The following morning, both English and Polish participants were picked up by bus. In total there were 17 English speakers and 16 Polish participants, and each group also had a coordinator respectively. While waiting, I remember another veteran of the program telling me that our group would have bonded closely by the end of the week, again inciting my curiosity. After the fact, I’d say this was a fairly accurate assertion. We were transported 2 hours East of Warsaw to Zabuze, a village in the Mazovia province by the Belarusian border. The surrounding scenery was that of the Bug River National Park’s peaceful countryside. Sessions were typically one-on-one and lasted an hour, and the working day ended with an entertainment hour after dinner. Meals were included in our shifts; we were simply encouraged to keep a balanced ratio of Polish to English participants at each table. We were each paired up with a Polish participant, and given the task of mentoring them while they prepared an end of week presentation. During sessions our options were plentiful; we could chat by the pool, over a coffee or while walking in the park. Even over a game of ping-pong if we so wished. There were just two distinct rules: to be on time, and to speak only in English. Besides that, the program was considered ‘a kind of working holiday’ by its organisers.
The venue itself was a spa resort, comprised of an impressive country house, and three smaller, but equally fanciful lodging houses. I had the fortune of staying in the much desired, prophetically labelled ‘bro house’ – a quaint two storey cabin overlooking a river, on the other side of which stands the aforementioned border. I shared with three fellow native English squires, while everyone else was placed in one of the other three retreats. Most nights English and Polish speakers alike would gather at our abode, and a merry time would be had by all.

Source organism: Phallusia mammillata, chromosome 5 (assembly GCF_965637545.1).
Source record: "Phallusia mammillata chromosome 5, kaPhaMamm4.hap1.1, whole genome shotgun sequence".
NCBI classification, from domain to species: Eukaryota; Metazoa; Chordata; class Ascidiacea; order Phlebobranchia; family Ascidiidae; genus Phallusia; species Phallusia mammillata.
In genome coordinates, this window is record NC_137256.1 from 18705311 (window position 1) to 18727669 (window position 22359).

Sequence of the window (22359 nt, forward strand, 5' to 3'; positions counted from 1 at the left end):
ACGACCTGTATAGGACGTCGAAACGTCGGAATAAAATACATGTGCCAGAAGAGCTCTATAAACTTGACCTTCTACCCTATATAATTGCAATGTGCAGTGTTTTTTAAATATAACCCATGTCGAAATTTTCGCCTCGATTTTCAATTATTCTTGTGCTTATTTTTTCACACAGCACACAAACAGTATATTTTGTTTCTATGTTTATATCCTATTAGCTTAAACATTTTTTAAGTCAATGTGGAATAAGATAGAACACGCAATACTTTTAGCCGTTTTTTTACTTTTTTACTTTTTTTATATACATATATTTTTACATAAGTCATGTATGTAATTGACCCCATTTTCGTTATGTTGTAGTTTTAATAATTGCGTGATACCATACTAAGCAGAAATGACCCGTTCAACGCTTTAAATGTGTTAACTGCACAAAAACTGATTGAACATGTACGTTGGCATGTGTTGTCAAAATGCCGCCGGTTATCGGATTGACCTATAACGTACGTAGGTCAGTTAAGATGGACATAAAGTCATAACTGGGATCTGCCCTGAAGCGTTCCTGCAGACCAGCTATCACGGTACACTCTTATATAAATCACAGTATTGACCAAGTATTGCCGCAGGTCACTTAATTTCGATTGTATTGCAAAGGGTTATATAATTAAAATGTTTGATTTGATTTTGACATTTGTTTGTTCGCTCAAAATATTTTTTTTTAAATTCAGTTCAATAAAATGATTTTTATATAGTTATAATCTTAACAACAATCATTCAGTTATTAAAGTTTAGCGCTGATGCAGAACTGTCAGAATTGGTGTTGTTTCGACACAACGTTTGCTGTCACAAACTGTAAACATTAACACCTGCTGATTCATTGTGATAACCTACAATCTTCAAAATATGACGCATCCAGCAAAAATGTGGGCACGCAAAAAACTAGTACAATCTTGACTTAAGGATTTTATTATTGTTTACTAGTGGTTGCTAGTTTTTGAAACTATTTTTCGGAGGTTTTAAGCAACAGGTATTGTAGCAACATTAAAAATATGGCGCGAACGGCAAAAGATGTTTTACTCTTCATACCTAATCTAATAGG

The Polish participants (PP’s, as the introductory brochure dubbed them) were mostly middle aged, and had enjoyed considerable success in their respective careers. The program is not cheap for them, and some are placed on it by their employers. As someone who doesn’t consider myself particularly sociable, sessions were mostly a breeze. It was common that a PP had much better English than they realised, and for them it was simply a matter of getting comfortable speaking the language. Understandably, they found it tough, not being allowed to talk amongst themselves in their native tongue (I’m pretty sure they violated this when we weren’t around), and also being so used to success, yet being nigh on patronised by a 20-something. There were also instances where communication was quite challenging, but all this required was patience and partiality to animation, which often transformed into humour, enjoyed on both sides.
So what’s the catch? Amidst drunken hubbub which saw some surprising hookups (cough, infidelity), the program resultantly felt at times almost like a cringeworthy reality TV show (minus ubiquitous surveillance and depressingly keen audience). Also, the amount of conversing had slightly taken its toll on me by the end of the week, having reached my threshold of talking with an ear-to-ear smile. But in fairness, neither had a profoundly negative impact on the week. And outside of that, there really is no catch. Angloville introduced me to wealth of interesting people from irreducibly different walks of life. I had fascinating conversations with people that I probably wouldn’t engage under normal circumstances, and received a crash course in Polish culture from the PP’s. In exchange, seeing efforts manifest in their progress was endearing and gratifying. When we got back to Warsaw and said our goodbyes, I admittedly felt at a slight loss. Our unit had bonded, just as the veteran predicted.
Whether it be made a stop-off on the road or a means of broadening your repertoire, Angloville is worth giving a shot. I have been extended an open invitation, and would definitely consider returning.
For more information and applying, visit angloville.com